This Iran Deal’s Getting Worse All the Time
Now that the Trump administration has found Iran to be in “compliance,” we learn a bit more about what that means.
During the campaign, Donald Trump trashed Barack Obama’s nuclear deal with Iran as the “worst deal ever negotiated,” and rightfully so. It was, after all, the sum of all lies. So when the Trump administration announced a review of the deal and that Iran was currently in compliance with it, leftists smugly responded, “We told you so.” As if that proved the genius of the deal.
National Review’s Jonathan Tobin explains, “Those who focus on Iranian compliance are missing the big picture about both the consequences of the nuclear deal and the chances for reversing the colossal mistake Obama made with Iran. As Trump and his foreign-policy team are realizing, the issue isn’t so much whether the letter of a deal that will expire within a decade is observed as it is what role Iran is playing in the region while its economy recovers and its nuclear program remains a long-term problem. The threatening talk from Washington isn’t a flimsy cover for a flip-flop. It’s a recognition that the Iranian threat was actually exacerbated by Obama’s gambit.”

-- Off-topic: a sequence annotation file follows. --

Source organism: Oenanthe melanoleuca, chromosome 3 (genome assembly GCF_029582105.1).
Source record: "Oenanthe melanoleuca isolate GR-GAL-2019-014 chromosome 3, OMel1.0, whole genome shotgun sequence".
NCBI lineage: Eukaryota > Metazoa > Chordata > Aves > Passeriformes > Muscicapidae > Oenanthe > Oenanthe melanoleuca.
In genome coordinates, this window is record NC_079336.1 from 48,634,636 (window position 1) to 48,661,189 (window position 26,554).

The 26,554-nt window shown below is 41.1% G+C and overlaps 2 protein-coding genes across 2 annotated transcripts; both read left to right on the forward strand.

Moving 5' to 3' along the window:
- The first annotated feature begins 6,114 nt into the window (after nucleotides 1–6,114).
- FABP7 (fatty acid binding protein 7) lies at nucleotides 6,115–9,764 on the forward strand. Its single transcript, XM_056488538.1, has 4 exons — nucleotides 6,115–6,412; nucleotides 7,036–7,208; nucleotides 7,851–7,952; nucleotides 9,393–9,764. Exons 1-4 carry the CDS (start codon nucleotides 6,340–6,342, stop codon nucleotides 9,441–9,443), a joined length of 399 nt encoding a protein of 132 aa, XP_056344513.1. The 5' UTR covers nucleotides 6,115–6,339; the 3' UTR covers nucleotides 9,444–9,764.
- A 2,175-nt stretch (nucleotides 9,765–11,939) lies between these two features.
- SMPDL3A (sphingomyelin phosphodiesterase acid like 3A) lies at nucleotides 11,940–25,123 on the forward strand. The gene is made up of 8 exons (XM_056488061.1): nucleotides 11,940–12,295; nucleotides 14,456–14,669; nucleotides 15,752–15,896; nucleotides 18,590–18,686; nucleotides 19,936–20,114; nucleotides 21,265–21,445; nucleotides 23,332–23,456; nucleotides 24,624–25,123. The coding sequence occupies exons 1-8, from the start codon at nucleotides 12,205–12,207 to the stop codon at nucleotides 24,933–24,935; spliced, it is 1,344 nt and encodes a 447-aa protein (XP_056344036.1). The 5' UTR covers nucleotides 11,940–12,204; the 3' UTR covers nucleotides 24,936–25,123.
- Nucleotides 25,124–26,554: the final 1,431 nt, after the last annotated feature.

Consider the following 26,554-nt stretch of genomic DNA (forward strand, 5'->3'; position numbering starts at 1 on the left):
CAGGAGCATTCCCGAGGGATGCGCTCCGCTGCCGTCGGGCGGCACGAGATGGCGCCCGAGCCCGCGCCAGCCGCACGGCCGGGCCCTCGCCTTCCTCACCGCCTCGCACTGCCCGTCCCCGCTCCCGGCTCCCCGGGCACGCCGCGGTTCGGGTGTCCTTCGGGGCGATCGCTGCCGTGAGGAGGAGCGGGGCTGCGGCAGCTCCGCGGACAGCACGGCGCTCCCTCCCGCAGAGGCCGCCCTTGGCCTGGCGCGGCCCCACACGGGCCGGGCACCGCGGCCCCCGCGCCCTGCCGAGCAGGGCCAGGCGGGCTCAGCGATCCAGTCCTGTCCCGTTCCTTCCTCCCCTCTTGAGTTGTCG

How so? Well, for starters, Iran got to keep its nuclear infrastructure, including the ability to continue enriching uranium, all while inspecting itself at its primary weaponization facility. That’s right — Iran can advance its program while still “complying” with the deal. Eight years from now, Iran is free to finish its development of nuclear weapons effectively with the stamp of approval from the West. And as long as Iran is in “compliance,” Trump is going to find it difficult to justify rescinding the deal. Besides, North Korea already has the bomb, meaning our allies are less interested in revisiting the Iran agreement than dealing with the crazy guy firing missiles every other week.
Moreover, Obama paid the mullahs $1.7 billion in clandestinely delivered cash in a hostage deal — in which he also released Iranian spies. Flush with that money and some sanctions relief, Iran has no reason to rush, and every reason not to. Iran is gaining regional hegemony, including propping up Syria’s Bashar al-Assad, which the deal did not address at all. Iran thus has practically everything it wanted. Trump’s challenge is figuring out how to renew pressure on Iran and advance U.S. national security interests in the region. Simple enough, right?
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